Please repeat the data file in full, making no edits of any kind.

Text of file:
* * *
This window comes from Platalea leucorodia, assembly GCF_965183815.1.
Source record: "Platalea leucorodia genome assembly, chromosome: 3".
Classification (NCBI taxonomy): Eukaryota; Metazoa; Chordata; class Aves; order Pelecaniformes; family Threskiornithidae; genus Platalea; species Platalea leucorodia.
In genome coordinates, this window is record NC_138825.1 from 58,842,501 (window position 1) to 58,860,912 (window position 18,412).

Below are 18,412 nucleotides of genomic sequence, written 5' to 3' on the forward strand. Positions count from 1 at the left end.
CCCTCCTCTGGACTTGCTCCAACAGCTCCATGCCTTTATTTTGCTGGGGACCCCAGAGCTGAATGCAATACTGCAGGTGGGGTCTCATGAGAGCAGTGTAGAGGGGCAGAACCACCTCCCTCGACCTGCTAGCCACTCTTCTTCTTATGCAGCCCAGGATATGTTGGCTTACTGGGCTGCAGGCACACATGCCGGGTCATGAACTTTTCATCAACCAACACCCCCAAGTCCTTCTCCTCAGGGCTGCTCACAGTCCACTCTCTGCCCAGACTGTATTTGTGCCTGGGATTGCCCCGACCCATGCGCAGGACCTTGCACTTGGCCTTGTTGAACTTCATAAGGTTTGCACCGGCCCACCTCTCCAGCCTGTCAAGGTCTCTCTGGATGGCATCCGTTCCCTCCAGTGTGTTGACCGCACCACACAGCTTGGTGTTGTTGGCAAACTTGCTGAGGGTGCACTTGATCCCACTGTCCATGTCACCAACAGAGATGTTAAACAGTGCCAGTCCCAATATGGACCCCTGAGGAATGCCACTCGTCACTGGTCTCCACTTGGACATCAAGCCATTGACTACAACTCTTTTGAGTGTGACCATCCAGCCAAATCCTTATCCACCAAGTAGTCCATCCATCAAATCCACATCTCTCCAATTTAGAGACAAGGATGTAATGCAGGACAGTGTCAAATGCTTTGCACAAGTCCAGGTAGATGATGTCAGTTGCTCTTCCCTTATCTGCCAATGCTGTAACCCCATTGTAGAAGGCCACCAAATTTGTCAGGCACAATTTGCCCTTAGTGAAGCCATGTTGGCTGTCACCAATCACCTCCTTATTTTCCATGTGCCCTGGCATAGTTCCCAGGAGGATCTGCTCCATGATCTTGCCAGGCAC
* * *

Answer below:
This window comes from Platalea leucorodia, assembly GCF_965183815.1.
Source record: "Platalea leucorodia genome assembly, chromosome: 3".
Classification (NCBI taxonomy): Eukaryota; Metazoa; Chordata; class Aves; order Pelecaniformes; family Threskiornithidae; genus Platalea; species Platalea leucorodia.
In genome coordinates, this window is record NC_138825.1 from 58,842,501 (window position 1) to 58,860,912 (window position 18,412).

Below are 18,412 nucleotides of genomic sequence, written 5' to 3' on the forward strand. Positions count from 1 at the left end.
CCCTCCTCTGGACTTGCTCCAACAGCTCCATGCCTTTATTTTGCTGGGGACCCCAGAGCTGAATGCAATACTGCAGGTGGGGTCTCATGAGAGCAGTGTAGAGGGGCAGAACCACCTCCCTCGACCTGCTAGCCACTCTTCTTCTTATGCAGCCCAGGATATGTTGGCTTACTGGGCTGCAGGCACACATGCCGGGTCATGAACTTTTCATCAACCAACACCCCCAAGTCCTTCTCCTCAGGGCTGCTCACAGTCCACTCTCTGCCCAGACTGTATTTGTGCCTGGGATTGCCCCGACCCATGCGCAGGACCTTGCACTTGGCCTTGTTGAACTTCATAAGGTTTGCACCGGCCCACCTCTCCAGCCTGTCAAGGTCTCTCTGGATGGCATCCGTTCCCTCCAGTGTGTTGACCGCACCACACAGCTTGGTGTTGTTGGCAAACTTGCTGAGGGTGCACTTGATCCCACTGTCCATGTCACCAACAGAGATGTTAAACAGTGCCAGTCCCAATATGGACCCCTGAGGAATGCCACTCGTCACTGGTCTCCACTTGGACATCAAGCCATTGACTACAACTCTTTTGAGTGTGACCATCCAGCCAAATCCTTATCCACCAAGTAGTCCATCCATCAAATCCACATCTCTCCAATTTAGAGACAAGGATGTAATGCAGGACAGTGTCAAATGCTTTGCACAAGTCCAGGTAGATGATGTCAGTTGCTCTTCCCTTATCTGCCAATGCTGTAACCCCATTGTAGAAGGCCACCAAATTTGTCAGGCACAATTTGCCCTTAGTGAAGCCATGTTGGCTGTCACCAATCACCTCCTTATTTTCCATGTGCCCTGGCATAGTTCCCAGGAGGATCTGCTCCATGATCTTGCCAGGCAC